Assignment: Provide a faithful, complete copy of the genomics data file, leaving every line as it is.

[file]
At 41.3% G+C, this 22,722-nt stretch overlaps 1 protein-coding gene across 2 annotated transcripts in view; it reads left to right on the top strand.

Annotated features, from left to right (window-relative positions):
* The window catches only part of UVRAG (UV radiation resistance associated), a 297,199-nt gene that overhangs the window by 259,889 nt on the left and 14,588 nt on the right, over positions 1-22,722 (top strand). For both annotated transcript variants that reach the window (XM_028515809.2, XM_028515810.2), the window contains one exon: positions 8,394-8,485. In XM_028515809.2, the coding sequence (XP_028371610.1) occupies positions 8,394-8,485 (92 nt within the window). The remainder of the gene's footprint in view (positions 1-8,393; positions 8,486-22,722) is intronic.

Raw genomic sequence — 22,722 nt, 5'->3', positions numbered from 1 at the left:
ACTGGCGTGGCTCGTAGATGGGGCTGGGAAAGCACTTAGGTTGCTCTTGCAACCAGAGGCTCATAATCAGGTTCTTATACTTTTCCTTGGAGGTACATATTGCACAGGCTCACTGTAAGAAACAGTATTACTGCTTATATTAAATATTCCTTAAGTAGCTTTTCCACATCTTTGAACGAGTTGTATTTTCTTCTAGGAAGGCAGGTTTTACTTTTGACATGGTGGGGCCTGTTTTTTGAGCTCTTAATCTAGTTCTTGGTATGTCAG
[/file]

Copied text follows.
At 41.3% G+C, this 22,722-nt stretch overlaps 1 protein-coding gene across 2 annotated transcripts in view; it reads left to right on the top strand.

Annotated features, from left to right (window-relative positions):
* The window catches only part of UVRAG (UV radiation resistance associated), a 297,199-nt gene that overhangs the window by 259,889 nt on the left and 14,588 nt on the right, over positions 1-22,722 (top strand). For both annotated transcript variants that reach the window (XM_028515809.2, XM_028515810.2), the window contains one exon: positions 8,394-8,485. In XM_028515809.2, the coding sequence (XP_028371610.1) occupies positions 8,394-8,485 (92 nt within the window). The remainder of the gene's footprint in view (positions 1-8,393; positions 8,486-22,722) is intronic.

Raw genomic sequence — 22,722 nt, 5'->3', positions numbered from 1 at the left:
ACTGGCGTGGCTCGTAGATGGGGCTGGGAAAGCACTTAGGTTGCTCTTGCAACCAGAGGCTCATAATCAGGTTCTTATACTTTTCCTTGGAGGTACATATTGCACAGGCTCACTGTAAGAAACAGTATTACTGCTTATATTAAATATTCCTTAAGTAGCTTTTCCACATCTTTGAACGAGTTGTATTTTCTTCTAGGAAGGCAGGTTTTACTTTTGACATGGTGGGGCCTGTTTTTTGAGCTCTTAATCTAGTTCTTGGTATGTCAG